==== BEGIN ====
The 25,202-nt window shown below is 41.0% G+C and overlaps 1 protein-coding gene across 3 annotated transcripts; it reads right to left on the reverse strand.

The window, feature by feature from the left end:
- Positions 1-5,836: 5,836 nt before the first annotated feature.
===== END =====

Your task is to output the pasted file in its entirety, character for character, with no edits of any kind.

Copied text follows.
The 25,202-nt window shown below is 41.0% G+C and overlaps 1 protein-coding gene across 3 annotated transcripts; it reads right to left on the reverse strand.

The window, feature by feature from the left end:
- Positions 1-5,836: 5,836 nt before the first annotated feature.